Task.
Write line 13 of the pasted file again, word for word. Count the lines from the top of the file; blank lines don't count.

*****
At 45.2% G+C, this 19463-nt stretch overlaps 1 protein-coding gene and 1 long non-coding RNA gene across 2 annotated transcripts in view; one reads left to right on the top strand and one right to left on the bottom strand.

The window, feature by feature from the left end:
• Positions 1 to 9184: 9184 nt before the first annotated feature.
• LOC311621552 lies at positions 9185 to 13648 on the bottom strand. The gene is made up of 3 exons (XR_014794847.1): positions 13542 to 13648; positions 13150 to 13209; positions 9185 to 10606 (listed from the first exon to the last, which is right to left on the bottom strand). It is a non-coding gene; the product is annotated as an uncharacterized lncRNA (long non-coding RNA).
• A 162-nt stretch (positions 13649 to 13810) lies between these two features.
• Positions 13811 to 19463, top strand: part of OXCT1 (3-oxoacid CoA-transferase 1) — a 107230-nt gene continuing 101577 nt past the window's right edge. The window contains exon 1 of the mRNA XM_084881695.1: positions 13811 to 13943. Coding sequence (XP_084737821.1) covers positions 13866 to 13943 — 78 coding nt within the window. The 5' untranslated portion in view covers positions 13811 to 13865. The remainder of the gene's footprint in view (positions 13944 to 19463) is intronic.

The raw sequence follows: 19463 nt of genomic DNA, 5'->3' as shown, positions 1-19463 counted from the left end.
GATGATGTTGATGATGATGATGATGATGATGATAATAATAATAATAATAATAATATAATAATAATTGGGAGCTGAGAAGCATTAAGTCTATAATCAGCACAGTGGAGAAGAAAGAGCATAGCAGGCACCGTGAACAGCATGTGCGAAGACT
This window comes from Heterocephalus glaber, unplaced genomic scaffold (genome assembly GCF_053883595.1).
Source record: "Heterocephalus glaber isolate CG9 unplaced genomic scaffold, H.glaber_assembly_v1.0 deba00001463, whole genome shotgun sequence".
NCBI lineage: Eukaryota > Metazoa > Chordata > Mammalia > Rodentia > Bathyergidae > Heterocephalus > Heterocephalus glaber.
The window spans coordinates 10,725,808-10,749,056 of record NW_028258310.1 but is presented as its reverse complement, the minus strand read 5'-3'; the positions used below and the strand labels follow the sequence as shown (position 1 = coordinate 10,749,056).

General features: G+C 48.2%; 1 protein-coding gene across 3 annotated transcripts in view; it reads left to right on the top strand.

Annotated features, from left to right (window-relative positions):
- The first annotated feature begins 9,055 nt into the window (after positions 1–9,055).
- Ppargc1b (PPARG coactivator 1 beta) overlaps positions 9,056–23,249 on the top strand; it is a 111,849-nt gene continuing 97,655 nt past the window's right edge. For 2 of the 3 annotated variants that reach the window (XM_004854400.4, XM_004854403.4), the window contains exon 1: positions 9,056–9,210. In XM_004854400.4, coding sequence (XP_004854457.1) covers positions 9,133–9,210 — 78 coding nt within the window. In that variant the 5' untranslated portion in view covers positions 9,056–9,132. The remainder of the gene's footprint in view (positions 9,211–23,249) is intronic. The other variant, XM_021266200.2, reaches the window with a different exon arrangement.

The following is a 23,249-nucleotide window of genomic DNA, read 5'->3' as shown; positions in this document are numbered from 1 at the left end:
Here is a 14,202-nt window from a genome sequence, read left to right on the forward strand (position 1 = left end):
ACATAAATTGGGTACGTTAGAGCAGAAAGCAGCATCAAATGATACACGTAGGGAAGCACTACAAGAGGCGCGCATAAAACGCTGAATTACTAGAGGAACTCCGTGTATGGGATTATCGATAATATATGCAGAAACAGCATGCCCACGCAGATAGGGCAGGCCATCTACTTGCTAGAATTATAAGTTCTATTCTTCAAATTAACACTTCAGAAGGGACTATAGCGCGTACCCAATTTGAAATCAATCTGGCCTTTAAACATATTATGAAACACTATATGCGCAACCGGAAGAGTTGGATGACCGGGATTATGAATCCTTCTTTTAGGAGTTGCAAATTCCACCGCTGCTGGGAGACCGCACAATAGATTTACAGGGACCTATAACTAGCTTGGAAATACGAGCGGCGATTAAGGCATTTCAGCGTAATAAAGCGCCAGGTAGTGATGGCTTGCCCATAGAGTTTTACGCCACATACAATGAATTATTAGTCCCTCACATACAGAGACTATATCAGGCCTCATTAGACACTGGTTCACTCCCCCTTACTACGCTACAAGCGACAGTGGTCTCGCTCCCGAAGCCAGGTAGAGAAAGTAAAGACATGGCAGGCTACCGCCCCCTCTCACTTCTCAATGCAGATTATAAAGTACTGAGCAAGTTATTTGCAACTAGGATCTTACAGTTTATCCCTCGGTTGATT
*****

General features: G+C 48.2%; 1 protein-coding gene across 3 annotated transcripts in view; it reads left to right on the top strand.